About My Work

When I weave, my imme­di­ate atten­tion is on repeat­ing actions I have done thou­sands of times. After lengthy prepa­ra­tion — dye­ing, mea­sur­ing, thread­ing, ten­sion­ing — I sit on a smooth wooden bench almost inside my large floor loom. The taut warp is in front of me. Yarn for the weft is spread about on shut­tles, on the table, on the floor. I have an idea in mind. I want to use the wool I’ve dyed with cochineal. I want to play with the bro­ken twill motif I liked so much in the last rug. I want to make a rug with a light background.

The design evolves as I work. I start in a direc­tion, which then changes and grows. What are my choices, my lim­its? What degree of sym­me­try or asym­me­try will be pleas­ing? When do I want one por­tion of a rug to mir­ror another? How will I achieve bal­ance this time? Will that bright flash be too much or add sparkle?

Each project starts at the warp­ing board, where strands of linen are mea­sured to the length required. Knots are tied around the warp bun­dle to keep the strands from get­ting tan­gled. The warp is taken to the loom and left lying across the front bench. It is spread to the width of the project and secured to the back beam before wind­ing on under tension.

Winding a warp skein

Wind­ing a warp skein

Three bouts of linen

Three bouts of linen

Spreading the warp

Spread­ing the warp

Tensioning the warp

Ten­sion­ing the warp

After the warp is wound onto the beam, indi­vid­ual threads are selected and threaded through the hed­dle eyes. When the thread­ing is com­pleted, all threads are sleyed (pulled) through the reed. Small groups are secured by knots to keep the threads from slip­ping out of the reed.

Selecting a thread

Select­ing a thread

Threading a heddle eye

Thread­ing a hed­dle eye

Threading the reed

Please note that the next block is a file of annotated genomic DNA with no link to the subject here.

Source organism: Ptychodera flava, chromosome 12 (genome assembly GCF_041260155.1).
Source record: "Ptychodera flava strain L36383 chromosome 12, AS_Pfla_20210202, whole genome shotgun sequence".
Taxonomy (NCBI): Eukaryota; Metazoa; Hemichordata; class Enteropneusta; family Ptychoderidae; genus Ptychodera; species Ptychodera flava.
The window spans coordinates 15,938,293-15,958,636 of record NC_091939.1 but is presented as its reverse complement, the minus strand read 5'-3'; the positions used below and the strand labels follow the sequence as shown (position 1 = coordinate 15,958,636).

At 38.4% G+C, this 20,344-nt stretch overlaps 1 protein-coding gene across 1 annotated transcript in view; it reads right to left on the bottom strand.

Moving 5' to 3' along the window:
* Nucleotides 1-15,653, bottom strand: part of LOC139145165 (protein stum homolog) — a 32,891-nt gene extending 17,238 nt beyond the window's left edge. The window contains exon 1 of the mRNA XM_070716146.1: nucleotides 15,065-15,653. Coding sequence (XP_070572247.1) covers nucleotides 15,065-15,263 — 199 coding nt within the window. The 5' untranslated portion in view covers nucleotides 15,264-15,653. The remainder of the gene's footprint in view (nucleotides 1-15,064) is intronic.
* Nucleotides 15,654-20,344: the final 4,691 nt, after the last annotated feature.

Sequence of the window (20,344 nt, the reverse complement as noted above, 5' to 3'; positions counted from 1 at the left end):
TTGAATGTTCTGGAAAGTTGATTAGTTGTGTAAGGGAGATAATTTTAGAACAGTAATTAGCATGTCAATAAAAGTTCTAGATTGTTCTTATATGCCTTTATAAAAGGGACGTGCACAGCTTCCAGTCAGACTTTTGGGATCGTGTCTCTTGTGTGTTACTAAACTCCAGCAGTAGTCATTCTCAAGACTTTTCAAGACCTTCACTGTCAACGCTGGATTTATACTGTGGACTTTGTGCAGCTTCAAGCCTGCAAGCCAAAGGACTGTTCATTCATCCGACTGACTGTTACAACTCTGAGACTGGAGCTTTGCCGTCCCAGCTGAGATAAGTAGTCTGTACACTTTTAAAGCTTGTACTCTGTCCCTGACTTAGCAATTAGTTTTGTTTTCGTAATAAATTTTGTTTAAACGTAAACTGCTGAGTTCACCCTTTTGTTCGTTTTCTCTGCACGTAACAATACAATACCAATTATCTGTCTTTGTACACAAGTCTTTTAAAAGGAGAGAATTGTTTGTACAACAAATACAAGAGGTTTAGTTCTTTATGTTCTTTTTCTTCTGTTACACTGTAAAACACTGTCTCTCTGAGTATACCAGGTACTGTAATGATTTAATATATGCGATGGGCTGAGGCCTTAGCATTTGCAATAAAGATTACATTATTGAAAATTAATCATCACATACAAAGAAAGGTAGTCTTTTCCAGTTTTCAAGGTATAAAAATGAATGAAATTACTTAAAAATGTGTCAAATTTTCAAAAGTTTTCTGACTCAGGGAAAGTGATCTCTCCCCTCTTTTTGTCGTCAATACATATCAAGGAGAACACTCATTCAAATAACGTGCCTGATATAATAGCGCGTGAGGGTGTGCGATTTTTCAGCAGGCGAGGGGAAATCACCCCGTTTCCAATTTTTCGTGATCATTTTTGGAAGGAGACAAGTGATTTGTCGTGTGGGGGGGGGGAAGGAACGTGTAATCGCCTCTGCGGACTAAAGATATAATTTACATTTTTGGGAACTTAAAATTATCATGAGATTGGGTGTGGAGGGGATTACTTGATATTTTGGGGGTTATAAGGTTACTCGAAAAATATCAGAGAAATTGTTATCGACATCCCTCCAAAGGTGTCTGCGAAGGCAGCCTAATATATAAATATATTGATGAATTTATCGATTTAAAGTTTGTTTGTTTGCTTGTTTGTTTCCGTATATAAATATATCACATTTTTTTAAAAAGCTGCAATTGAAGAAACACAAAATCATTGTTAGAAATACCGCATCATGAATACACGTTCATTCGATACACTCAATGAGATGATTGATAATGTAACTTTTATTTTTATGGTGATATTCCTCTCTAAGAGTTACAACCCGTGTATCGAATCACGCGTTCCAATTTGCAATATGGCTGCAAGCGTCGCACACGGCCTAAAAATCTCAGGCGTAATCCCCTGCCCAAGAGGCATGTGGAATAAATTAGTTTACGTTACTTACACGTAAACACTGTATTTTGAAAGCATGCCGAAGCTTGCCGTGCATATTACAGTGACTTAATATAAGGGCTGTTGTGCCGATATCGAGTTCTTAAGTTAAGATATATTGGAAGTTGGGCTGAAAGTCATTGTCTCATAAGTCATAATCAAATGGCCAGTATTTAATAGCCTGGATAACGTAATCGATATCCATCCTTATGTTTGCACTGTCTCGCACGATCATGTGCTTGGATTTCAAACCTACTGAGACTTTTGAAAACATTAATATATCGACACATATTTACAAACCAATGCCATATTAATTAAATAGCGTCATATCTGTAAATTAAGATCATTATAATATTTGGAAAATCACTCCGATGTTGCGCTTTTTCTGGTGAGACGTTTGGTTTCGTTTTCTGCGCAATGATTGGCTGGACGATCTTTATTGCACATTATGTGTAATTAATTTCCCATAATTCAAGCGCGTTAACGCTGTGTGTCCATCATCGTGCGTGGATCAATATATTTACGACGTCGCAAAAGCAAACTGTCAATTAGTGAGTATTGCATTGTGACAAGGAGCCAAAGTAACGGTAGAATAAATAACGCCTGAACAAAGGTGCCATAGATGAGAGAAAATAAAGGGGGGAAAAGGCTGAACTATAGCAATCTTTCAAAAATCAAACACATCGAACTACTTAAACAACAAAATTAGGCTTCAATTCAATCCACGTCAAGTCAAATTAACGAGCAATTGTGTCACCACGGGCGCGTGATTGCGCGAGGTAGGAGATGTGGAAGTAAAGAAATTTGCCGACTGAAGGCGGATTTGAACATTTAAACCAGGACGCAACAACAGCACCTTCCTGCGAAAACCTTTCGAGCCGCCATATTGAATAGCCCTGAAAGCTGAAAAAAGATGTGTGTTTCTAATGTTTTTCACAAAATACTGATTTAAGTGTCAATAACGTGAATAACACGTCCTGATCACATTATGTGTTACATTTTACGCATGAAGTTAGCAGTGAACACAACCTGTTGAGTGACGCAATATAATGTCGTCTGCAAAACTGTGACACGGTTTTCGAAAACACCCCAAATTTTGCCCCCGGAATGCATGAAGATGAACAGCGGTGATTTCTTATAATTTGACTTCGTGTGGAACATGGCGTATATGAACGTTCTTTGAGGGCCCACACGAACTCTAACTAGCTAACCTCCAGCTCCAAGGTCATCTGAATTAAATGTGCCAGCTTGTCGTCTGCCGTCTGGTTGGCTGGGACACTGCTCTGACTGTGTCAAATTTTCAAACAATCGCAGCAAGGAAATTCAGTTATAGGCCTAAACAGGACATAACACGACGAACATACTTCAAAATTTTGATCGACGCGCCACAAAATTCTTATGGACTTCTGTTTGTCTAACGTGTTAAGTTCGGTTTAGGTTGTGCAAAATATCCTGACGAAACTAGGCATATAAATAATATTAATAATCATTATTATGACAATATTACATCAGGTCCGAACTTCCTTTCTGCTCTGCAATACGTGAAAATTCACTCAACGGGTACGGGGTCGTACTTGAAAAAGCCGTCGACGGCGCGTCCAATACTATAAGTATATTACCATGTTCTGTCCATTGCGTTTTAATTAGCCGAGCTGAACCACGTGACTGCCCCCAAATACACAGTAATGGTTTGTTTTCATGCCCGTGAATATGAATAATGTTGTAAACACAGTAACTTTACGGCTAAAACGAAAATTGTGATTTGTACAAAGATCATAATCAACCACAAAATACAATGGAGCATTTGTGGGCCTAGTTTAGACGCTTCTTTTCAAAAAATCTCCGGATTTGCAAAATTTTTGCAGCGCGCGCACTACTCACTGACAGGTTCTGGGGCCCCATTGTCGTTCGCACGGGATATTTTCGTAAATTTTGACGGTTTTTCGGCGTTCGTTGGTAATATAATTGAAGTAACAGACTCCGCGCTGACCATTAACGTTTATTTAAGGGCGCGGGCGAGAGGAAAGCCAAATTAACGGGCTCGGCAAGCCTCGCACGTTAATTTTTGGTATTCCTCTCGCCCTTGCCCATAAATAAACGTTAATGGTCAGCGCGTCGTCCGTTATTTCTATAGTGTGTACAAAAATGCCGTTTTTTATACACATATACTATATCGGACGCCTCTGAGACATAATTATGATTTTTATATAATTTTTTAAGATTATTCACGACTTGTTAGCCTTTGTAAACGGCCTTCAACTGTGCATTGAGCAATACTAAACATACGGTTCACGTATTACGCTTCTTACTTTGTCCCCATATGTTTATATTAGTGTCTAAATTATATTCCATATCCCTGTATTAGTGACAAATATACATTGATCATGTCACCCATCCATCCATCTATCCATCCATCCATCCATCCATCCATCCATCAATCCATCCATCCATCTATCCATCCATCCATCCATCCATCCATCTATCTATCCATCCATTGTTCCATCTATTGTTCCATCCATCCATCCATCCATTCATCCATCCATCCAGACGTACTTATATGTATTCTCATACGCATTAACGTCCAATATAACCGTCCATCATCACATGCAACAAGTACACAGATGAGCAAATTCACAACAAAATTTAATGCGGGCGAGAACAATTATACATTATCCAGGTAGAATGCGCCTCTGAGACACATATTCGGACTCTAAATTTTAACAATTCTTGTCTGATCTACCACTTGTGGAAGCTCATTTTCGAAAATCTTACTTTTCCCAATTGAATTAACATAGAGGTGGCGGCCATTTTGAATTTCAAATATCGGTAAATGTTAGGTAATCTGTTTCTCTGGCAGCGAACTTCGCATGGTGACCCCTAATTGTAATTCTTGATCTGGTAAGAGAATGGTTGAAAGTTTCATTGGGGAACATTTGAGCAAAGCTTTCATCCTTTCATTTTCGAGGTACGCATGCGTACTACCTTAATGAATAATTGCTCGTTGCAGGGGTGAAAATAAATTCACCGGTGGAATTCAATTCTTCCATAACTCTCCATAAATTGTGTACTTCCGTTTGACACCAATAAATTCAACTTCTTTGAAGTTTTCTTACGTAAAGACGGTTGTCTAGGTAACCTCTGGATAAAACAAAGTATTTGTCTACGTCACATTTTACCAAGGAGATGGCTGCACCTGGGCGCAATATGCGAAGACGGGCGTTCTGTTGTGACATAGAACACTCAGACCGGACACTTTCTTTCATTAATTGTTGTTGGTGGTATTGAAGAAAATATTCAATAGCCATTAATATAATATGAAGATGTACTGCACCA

Thread­ing the reed

The warp ends are tied in groups to the apron bar. Now is the most crit­i­cal step: both time and atten­tion are required to detect slight dif­fer­ences in ten­sion and estab­lish a uni­formly taut warp. A head­ing of thicker weight yarn is used to spread the warp evenly. I then put in a row of dou­ble twin­ing to pro­vide a strong edge for the fin­ished rug.

Knotting the warp to the apron rod

Knot­ting to the apron rod

Checking the tension

Check­ing the tension

Double twining to start the rug

Dou­ble twin­ing to begin

Taut warp

Taut warp

I wind wooden shut­tles with wool yarn I have pre­vi­ously dyed, and begin.

Unwind enough yarn from the shut­tle. Step down on the trea­dles. Throw and catch the shut­tle. Check the edge ten­sion. Cre­ate slack in the weft to go evenly over and under the rigid warp. Lift weight from the trea­dles. Grasp the cen­ter of the beater and lean back­wards, pulling the beater for­ward against the fell of the weav­ing. Release the beater. Step down. Repeat. Repeat again. Let my body absorb all the details and cre­ate that motion again. Pay atten­tion. Stop pay­ing so much atten­tion. Repeat.

Winding a warp shuttle

Wind­ing a warp shuttle

Throwing the shuttle

Throw­ing the shuttle

Securing weft ends

Secur­ing weft ends

Shuttle at the fell line

Shut­tle at the fell line

The design keeps evolv­ing. The idea in my mind changes again. Peri­od­i­cally I unwind the woven cloth from the front beam so I can see the entire work.

After end­ing with another row of dou­ble twin­ing, I cut off this rug and secure the warp ends at the loom. More fin­ish­ing work is com­pleted off the loom to make a secure bind­ing on each end.

Examining the pattern

Exam­in­ing the pattern

Cutting off the finished piece

Cut­ting off the rug

Securing the warp

Secur­ing the warp



A very spe­cial thank you to Ron Ham­mond, who has given me per­mis­sion to use these pho­tographs from his show, “The Work of the Weavers.”  Please visit his site, Green Man Pho­tog­ra­phy, to see more of his won­der­ful images.




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